Into the Night: Cabarets and Clubs in Modern Art will open in October at the Barbican Art Gallery in London and it’s one of the most awaited exhibition this year.
The exhibition will centre on creative hubs as incubators of radical ideas including cabarets, cafés and clubs around the world from New York to Tehran, London, Paris, Mexico City, Berlin, Vienna and Ibadan. Spanning the 1880s to the 1960s, the exhibition celebrates ideas of experimentation and creative energy between performers, dancers, writers and artists including Theo van Doesburg and Sophie Taeuber-Arp, Josephine Baker, Jeanne Mammen, Aaron Douglas, Jacob Lawrence, Henri de Toulouse-Lautrec etc.
The exhibition features full-scale recreations of specific spaces, such as the multi-coloured ceramic tiled bar of the Cabaret Fledermaus in Vienna (1907), designed by Josef Hoffmann for the Wiener Werkstätte, and the striking abstract composition of the Ciné-Dancing designed by Theo van Doesburg for L’Aubette in Strasbourg (1926–28).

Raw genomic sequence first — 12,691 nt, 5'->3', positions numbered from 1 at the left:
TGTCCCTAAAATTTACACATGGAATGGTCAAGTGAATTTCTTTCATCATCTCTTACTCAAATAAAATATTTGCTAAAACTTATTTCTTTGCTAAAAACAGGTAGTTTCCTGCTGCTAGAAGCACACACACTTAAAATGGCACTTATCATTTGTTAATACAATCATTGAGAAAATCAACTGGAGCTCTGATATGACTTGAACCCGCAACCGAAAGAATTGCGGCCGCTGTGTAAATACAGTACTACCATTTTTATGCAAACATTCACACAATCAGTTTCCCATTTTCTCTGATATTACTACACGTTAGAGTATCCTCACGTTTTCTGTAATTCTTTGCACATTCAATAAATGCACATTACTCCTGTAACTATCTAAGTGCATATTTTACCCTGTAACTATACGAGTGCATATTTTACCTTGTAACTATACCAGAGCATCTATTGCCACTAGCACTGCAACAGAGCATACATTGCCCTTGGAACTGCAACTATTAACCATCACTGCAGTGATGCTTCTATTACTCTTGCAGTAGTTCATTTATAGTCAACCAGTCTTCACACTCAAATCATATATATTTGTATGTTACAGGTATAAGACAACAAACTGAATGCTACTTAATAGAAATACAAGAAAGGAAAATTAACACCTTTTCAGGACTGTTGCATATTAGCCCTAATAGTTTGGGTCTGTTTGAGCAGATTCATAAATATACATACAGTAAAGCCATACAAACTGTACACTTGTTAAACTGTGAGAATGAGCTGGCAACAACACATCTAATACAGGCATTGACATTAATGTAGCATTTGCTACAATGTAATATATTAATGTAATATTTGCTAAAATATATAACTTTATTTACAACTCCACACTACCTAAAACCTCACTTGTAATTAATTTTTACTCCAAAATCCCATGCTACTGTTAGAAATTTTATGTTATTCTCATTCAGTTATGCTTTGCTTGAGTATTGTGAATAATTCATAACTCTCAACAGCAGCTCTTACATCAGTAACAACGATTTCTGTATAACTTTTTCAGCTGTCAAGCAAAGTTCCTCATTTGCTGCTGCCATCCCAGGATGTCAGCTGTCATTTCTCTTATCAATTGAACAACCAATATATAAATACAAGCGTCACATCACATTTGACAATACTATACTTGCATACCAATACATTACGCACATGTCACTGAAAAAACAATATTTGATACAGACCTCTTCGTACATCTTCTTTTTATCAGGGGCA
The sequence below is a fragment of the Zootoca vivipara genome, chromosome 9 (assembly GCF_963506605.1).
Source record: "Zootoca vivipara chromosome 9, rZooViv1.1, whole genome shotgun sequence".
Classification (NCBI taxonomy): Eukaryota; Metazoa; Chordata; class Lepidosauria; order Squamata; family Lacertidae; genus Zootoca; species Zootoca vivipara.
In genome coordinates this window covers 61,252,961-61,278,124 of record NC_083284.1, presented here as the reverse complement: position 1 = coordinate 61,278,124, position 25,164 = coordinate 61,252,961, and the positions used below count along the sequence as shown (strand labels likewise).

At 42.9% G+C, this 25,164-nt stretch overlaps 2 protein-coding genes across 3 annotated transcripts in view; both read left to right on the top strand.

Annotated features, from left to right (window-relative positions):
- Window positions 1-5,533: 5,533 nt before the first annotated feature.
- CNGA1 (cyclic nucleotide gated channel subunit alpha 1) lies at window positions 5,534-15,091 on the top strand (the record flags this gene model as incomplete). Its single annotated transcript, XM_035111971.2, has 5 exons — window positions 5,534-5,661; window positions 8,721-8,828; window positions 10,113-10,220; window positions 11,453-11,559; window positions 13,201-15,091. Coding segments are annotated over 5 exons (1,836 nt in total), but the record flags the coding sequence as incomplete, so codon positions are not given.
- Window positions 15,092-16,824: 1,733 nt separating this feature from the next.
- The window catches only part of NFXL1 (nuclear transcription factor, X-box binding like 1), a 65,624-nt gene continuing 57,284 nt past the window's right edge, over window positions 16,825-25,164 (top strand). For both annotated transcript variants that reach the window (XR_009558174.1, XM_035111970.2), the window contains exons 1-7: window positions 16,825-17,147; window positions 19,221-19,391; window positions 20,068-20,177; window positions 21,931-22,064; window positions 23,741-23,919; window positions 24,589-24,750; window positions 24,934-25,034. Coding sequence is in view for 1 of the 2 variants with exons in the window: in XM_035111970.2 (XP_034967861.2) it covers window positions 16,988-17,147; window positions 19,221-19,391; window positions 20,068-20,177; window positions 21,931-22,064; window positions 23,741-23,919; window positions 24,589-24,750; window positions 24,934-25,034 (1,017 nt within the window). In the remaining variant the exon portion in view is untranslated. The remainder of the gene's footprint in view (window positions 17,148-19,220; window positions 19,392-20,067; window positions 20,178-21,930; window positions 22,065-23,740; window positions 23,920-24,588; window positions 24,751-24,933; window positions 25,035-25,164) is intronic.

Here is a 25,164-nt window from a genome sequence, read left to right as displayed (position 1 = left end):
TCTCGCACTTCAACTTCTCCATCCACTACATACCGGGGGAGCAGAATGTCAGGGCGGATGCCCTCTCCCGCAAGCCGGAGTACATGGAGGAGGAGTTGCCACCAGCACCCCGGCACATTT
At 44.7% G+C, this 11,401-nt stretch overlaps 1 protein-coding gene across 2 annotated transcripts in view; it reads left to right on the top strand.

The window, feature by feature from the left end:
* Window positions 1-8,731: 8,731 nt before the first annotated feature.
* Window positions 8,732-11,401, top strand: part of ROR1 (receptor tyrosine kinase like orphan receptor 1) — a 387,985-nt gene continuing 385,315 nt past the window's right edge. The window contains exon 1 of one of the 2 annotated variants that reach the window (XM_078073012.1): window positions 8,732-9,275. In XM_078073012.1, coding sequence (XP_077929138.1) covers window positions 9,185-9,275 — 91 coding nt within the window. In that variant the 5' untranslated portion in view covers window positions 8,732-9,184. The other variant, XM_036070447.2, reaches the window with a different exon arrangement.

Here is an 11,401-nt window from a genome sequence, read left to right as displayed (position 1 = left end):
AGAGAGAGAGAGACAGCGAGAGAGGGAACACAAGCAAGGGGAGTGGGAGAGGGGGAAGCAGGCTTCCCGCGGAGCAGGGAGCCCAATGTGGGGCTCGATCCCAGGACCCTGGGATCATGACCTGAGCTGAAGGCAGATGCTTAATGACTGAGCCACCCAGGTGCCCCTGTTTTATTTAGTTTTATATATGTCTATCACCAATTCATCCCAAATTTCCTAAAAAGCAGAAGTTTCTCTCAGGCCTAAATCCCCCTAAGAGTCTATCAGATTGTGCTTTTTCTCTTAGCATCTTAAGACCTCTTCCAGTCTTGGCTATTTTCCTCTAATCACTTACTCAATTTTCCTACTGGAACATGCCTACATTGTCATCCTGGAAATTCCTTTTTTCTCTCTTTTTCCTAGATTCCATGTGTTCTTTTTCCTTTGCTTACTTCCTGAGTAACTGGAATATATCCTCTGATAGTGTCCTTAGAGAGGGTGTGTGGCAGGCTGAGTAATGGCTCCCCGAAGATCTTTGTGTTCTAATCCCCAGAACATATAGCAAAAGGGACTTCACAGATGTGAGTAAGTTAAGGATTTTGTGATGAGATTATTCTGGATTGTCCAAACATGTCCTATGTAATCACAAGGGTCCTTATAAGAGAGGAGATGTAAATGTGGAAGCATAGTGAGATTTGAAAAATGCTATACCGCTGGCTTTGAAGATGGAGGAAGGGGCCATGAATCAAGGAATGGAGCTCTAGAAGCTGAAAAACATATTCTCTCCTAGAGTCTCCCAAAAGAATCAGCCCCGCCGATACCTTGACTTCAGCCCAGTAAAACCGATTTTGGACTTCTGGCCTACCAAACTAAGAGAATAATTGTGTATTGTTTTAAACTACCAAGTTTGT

Into the Night begins in Paris, on the eve of the 20th century, with two thrilling and iconic locations of the avant-garde. The theatrical shadow plays of the Chat Noir in the 1880s are brought to life through original silhouettes and works that decorated the interior of the cabaret. The captivating serpentine dances of Loïe Fuller staged at the Folies Bergère in the 1890s were trail-blazing experiments in costume, light and movement. Henri de Toulouse-Lautrec captured her performances in his extraordinary series of delicately hand-coloured lithographs, brought together for the exhibition. Visitors will encounter the immersive “Gesamtkunstwerk” (total work of art) design of the Cabaret Fledermaus (1907) in Vienna by the Wiener Werkstätte, where experimental cabaret productions were staged. The exhibition includes original documentation of Oskar Kokoschka’s exuberant puppet theatre and Gertrude Barrison’s expressionist dance.
Image: Into the Night – Aaron Douglas, Dance, c. 1930